This week, a deep dive into the new No7 Beauty Company.
No7 Beauty Company, which spun out of Walgreens Boots Alliance in April as a standalone business, has a major advantage over other beauty enterprises: access to first-party data from over 100 million WBA customers.
WBA established No7 Beauty Company as a subsidiary to broaden the beauty division’s appeal to the North American market and accelerate global expansion, according to WBA’s announcement. Brands in the portfolio include No7, Liz Earle Beauty Company, Botanics, Soap & Glory, Sleek MakeUp and YourGoodSkin. Boots, part of WBA, founded the No7 skin-care brand in 1935, followed by Botanics in 1995 and WBA-incubated YourGoodSkin in 2017. WBA acquired Soap & Glory in 2014, and both Lize Earle Beauty and Sleek MakeUp in 2015. Annie Murphy, WBA svp and global chief commercial brands officer and international retail, oversees the new organization.
Under the new setup, No7 Beauty Company brands will expand beyond WBA’s 21,000 storefronts and e-commerce to join new retailers worldwide through dot-com sites, brick-and-mortar stores and mobile apps, as well as their own direct-to-consumer channels. Currently, Soap & Glory, No7 and Botanics currently sell through retailers like Ulta Beauty, while Sleek MakeUp and Liz Earle Beauty sell through U.K. retailer Look Fantastic. YourGoodSkin does not yet appear to have wideset distribution outside of Walgreens.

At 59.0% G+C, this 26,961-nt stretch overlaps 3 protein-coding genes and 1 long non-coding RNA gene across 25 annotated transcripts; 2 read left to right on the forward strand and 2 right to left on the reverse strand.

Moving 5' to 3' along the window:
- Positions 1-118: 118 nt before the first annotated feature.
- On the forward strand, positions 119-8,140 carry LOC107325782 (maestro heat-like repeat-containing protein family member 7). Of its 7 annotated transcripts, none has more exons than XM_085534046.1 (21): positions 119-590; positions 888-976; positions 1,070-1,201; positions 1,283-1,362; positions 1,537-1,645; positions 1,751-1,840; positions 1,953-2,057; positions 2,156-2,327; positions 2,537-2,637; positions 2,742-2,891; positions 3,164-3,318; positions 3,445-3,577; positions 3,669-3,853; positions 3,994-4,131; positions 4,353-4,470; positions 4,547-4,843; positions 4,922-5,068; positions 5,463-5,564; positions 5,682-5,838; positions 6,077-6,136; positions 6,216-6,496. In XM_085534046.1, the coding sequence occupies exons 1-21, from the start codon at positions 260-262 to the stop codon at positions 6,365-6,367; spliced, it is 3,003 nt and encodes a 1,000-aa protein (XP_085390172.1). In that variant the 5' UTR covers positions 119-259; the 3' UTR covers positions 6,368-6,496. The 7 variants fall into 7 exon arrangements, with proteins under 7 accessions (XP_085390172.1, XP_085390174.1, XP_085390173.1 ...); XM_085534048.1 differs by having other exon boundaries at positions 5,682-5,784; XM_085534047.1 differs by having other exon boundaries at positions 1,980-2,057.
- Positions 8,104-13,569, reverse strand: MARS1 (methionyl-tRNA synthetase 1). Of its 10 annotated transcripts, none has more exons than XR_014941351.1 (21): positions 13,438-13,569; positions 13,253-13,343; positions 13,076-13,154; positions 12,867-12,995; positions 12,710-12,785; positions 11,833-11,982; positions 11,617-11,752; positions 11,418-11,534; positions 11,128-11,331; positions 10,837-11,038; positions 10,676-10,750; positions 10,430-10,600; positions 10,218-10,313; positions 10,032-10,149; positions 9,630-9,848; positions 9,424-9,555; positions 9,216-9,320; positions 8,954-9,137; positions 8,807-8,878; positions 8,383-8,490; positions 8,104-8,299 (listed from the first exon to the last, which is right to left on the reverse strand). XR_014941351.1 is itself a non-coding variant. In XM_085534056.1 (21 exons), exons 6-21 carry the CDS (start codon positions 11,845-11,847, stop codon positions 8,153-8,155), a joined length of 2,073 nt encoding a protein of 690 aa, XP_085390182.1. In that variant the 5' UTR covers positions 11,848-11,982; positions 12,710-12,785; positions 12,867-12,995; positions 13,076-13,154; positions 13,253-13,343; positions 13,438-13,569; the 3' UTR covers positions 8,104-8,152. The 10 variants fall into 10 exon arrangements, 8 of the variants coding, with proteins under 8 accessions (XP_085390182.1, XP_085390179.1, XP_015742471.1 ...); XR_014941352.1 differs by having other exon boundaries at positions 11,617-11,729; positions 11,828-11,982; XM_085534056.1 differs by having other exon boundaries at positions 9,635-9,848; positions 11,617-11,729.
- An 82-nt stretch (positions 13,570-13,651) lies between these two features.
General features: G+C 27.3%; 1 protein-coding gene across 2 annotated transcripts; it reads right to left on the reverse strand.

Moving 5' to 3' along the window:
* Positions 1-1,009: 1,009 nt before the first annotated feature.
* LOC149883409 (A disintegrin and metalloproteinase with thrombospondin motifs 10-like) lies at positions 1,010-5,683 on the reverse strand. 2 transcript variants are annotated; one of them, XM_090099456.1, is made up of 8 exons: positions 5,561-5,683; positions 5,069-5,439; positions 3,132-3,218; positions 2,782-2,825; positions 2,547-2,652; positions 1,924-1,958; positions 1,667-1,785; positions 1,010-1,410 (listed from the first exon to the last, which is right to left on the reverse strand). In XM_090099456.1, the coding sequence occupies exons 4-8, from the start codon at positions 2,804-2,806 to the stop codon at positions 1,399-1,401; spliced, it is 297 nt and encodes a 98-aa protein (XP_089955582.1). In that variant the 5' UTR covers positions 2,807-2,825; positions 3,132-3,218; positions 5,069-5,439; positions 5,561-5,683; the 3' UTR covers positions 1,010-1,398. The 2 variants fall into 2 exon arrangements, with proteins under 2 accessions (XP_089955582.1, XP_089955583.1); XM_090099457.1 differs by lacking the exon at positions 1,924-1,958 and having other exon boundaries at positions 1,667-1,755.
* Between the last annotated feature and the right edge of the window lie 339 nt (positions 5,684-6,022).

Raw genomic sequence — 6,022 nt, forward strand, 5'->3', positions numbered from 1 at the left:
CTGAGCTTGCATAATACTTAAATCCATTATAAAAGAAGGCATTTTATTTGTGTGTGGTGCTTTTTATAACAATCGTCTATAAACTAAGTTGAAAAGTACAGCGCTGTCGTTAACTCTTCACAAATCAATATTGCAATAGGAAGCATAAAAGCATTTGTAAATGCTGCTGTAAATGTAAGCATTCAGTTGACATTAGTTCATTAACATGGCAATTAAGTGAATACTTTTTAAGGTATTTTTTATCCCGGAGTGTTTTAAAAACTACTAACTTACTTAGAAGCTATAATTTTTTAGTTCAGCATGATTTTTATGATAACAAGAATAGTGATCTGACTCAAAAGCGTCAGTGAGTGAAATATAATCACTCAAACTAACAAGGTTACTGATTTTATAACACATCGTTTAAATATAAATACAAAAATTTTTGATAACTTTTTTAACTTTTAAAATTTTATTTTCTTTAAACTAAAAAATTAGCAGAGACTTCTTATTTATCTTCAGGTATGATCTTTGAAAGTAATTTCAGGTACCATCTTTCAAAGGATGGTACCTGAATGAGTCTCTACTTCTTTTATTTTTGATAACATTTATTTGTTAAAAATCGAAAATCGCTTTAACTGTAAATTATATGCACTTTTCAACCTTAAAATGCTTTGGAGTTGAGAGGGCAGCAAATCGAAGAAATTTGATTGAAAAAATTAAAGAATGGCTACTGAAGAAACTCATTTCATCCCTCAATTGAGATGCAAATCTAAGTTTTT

As reported in WBA’s third-quarter 2021 earnings in July, the company’s U.S. beauty retail sales in the quarter increased nearly 15% year-over-year. Overall retail sales increased by 1.4%, demonstrating the continued resiliency of essential retailers that sell beauty. More recently, No7 Beauty Company published its first-ever skin-care and serums report on July 22, which evaluated women’s preferences and behaviors in the space post-pandemic. The data was used to inform its new launches and marketing. The report accompanies new ad campaign spots about returning to the “real-world,” following a year of social distancing and isolation.